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Cracking the'genetic code' of gem stones
A research team led by Dr Lin Sutherland, a Senior Fellow in Geoscience at the Australian Museum, has completed a major study on 'genetic' signatures in Australian sapphires and rubies. The study combines precise trace element
X-ray specs: viewing artefacts in a new light
Using the latest technologies, archaeologists are digging for new insights into Indigenous trading routes.
Amphibian Conservation in South-East Asia
Dr Jodi Rowley has been recording midnight frog calls in Vietnam, Cambodia and southern China to inform future conservation programs.
Cosmopolitan species: do they exist?
Cosmopolitan species are reported to occur globally in most habitats from the intertidal to abyssal depths, but can the records be trusted?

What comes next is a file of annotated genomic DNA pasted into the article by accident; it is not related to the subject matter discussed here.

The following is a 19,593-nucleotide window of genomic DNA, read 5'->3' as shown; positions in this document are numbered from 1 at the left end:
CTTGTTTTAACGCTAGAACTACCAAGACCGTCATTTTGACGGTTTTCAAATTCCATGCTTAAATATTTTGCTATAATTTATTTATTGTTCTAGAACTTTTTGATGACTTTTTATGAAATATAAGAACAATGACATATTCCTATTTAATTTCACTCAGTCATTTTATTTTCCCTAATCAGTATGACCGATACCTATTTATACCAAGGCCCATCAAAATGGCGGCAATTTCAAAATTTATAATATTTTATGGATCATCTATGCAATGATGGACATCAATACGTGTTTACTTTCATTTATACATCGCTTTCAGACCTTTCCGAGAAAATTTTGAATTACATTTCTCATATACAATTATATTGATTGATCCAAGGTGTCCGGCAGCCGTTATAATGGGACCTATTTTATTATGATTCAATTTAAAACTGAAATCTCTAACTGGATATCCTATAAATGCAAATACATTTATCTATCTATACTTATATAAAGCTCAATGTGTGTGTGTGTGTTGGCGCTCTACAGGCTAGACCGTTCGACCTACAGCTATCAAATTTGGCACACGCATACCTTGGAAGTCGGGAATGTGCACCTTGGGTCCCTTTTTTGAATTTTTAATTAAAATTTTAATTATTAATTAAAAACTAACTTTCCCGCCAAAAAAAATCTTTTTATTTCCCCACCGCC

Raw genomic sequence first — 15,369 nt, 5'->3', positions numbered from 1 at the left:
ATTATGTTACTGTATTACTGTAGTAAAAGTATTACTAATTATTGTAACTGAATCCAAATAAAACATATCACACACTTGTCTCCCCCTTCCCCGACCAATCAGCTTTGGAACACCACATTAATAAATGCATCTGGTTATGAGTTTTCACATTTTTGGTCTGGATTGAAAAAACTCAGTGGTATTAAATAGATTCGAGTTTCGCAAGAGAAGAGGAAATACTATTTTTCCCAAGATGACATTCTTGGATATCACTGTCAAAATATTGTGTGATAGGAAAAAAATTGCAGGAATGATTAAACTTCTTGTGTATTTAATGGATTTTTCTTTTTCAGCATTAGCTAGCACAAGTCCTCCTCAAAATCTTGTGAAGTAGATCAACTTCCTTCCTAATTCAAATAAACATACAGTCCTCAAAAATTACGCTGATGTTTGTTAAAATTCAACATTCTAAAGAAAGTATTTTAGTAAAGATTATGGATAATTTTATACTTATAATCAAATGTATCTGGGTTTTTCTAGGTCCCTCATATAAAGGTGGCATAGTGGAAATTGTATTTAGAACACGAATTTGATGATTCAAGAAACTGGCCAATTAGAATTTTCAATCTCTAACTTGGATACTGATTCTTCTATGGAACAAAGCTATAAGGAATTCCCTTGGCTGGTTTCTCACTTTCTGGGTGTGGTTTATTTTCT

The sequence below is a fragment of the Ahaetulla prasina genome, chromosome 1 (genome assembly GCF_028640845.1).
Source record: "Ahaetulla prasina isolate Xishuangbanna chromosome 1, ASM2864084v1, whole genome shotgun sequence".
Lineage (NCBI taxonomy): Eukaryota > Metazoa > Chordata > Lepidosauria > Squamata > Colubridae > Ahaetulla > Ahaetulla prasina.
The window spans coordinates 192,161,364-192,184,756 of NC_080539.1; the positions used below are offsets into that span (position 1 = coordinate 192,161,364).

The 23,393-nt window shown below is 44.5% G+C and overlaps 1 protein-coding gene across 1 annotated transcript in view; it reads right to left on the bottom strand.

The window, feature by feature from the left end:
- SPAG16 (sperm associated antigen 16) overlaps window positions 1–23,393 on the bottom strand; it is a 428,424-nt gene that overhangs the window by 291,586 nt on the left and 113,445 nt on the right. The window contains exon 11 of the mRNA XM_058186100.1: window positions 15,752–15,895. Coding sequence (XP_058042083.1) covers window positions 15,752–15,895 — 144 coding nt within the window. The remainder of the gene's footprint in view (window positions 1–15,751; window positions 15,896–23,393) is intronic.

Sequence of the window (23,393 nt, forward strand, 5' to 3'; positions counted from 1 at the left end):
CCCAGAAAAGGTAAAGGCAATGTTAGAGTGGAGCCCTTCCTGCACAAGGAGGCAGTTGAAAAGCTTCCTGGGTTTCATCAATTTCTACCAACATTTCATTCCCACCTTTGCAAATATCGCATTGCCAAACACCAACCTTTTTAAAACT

The most threatened animals in the world
A new IUCN report reveals that nearly every second freshwater species on some of the islands off East Africa are threatened with extinction.
Celebrating the Australian Museum's 190th birthday island style
Despite being away working hard in the field, AMRI staff weren't going to miss out on any of the AM's fun 190th birthday celebrations!
The Tammar Wallaby, one species or two?
Despite being one of the most intensively studied marsupials, recent genetic studies of the Tammar Wallaby has revealed some surprises.
A daring Australian Museum expedition to Lord Howe Island has succeeded in its search for the rare and elusive Lord Howe Island Phasmid.
How do worms know where to settle?
The start of a sedentary marine worm's life is a bit of a mystery. How do they end up choosing where to live out their days?
Changing chromosomes: do genomic hotspots drive evolution in an iconic Australian marsupial?
New genomic data resolves the relationships of living rock-wallabies but how their diverse chromosomes evolved still remains a mystery.